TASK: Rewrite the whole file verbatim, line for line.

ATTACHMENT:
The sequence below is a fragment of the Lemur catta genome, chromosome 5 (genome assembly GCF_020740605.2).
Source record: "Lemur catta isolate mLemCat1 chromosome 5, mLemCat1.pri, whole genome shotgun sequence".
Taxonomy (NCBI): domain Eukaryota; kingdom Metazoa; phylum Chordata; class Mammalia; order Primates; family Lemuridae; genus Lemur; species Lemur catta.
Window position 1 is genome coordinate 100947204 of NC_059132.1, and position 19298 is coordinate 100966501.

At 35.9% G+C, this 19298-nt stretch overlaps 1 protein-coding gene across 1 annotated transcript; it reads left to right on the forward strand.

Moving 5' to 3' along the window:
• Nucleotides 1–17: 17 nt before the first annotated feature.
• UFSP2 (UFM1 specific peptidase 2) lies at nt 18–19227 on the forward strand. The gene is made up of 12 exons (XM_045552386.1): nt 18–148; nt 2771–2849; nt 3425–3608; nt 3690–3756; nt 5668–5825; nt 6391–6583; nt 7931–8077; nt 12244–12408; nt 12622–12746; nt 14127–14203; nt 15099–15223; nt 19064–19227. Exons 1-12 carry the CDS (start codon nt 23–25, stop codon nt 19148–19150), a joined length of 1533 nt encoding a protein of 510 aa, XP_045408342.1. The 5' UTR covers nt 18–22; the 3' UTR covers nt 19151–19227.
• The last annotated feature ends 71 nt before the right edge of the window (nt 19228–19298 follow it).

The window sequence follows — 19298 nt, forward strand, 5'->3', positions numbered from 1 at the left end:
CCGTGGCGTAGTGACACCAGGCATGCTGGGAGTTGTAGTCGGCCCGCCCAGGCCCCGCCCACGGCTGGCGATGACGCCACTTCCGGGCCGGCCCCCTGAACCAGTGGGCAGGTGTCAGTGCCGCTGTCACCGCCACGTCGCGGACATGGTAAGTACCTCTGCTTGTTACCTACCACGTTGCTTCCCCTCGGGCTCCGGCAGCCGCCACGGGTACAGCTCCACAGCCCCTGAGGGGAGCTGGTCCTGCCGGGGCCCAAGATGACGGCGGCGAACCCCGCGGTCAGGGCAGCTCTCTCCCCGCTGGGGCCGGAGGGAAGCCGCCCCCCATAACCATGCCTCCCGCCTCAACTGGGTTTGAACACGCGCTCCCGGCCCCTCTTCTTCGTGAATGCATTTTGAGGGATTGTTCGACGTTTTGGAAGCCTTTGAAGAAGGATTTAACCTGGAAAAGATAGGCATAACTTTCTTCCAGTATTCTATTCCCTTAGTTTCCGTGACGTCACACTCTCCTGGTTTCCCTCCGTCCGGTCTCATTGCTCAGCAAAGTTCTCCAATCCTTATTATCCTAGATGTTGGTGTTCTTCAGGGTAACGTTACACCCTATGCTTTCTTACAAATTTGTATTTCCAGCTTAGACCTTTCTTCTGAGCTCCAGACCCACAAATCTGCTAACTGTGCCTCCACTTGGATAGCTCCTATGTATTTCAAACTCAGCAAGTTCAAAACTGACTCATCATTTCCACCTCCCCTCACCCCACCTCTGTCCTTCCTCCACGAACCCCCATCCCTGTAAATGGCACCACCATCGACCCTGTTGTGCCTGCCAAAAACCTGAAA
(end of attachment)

The sequence below is a fragment of the Lemur catta genome, chromosome 5 (genome assembly GCF_020740605.2).
Source record: "Lemur catta isolate mLemCat1 chromosome 5, mLemCat1.pri, whole genome shotgun sequence".
Taxonomy (NCBI): domain Eukaryota; kingdom Metazoa; phylum Chordata; class Mammalia; order Primates; family Lemuridae; genus Lemur; species Lemur catta.
Window position 1 is genome coordinate 100947204 of NC_059132.1, and position 19298 is coordinate 100966501.

At 35.9% G+C, this 19298-nt stretch overlaps 1 protein-coding gene across 1 annotated transcript; it reads left to right on the forward strand.

Moving 5' to 3' along the window:
• Nucleotides 1–17: 17 nt before the first annotated feature.
• UFSP2 (UFM1 specific peptidase 2) lies at nt 18–19227 on the forward strand. The gene is made up of 12 exons (XM_045552386.1): nt 18–148; nt 2771–2849; nt 3425–3608; nt 3690–3756; nt 5668–5825; nt 6391–6583; nt 7931–8077; nt 12244–12408; nt 12622–12746; nt 14127–14203; nt 15099–15223; nt 19064–19227. Exons 1-12 carry the CDS (start codon nt 23–25, stop codon nt 19148–19150), a joined length of 1533 nt encoding a protein of 510 aa, XP_045408342.1. The 5' UTR covers nt 18–22; the 3' UTR covers nt 19151–19227.
• The last annotated feature ends 71 nt before the right edge of the window (nt 19228–19298 follow it).

The window sequence follows — 19298 nt, forward strand, 5'->3', positions numbered from 1 at the left end:
CCGTGGCGTAGTGACACCAGGCATGCTGGGAGTTGTAGTCGGCCCGCCCAGGCCCCGCCCACGGCTGGCGATGACGCCACTTCCGGGCCGGCCCCCTGAACCAGTGGGCAGGTGTCAGTGCCGCTGTCACCGCCACGTCGCGGACATGGTAAGTACCTCTGCTTGTTACCTACCACGTTGCTTCCCCTCGGGCTCCGGCAGCCGCCACGGGTACAGCTCCACAGCCCCTGAGGGGAGCTGGTCCTGCCGGGGCCCAAGATGACGGCGGCGAACCCCGCGGTCAGGGCAGCTCTCTCCCCGCTGGGGCCGGAGGGAAGCCGCCCCCCATAACCATGCCTCCCGCCTCAACTGGGTTTGAACACGCGCTCCCGGCCCCTCTTCTTCGTGAATGCATTTTGAGGGATTGTTCGACGTTTTGGAAGCCTTTGAAGAAGGATTTAACCTGGAAAAGATAGGCATAACTTTCTTCCAGTATTCTATTCCCTTAGTTTCCGTGACGTCACACTCTCCTGGTTTCCCTCCGTCCGGTCTCATTGCTCAGCAAAGTTCTCCAATCCTTATTATCCTAGATGTTGGTGTTCTTCAGGGTAACGTTACACCCTATGCTTTCTTACAAATTTGTATTTCCAGCTTAGACCTTTCTTCTGAGCTCCAGACCCACAAATCTGCTAACTGTGCCTCCACTTGGATAGCTCCTATGTATTTCAAACTCAGCAAGTTCAAAACTGACTCATCATTTCCACCTCCCCTCACCCCACCTCTGTCCTTCCTCCACGAACCCCCATCCCTGTAAATGGCACCACCATCGACCCTGTTGTGCCTGCCAAAAACCTGAAA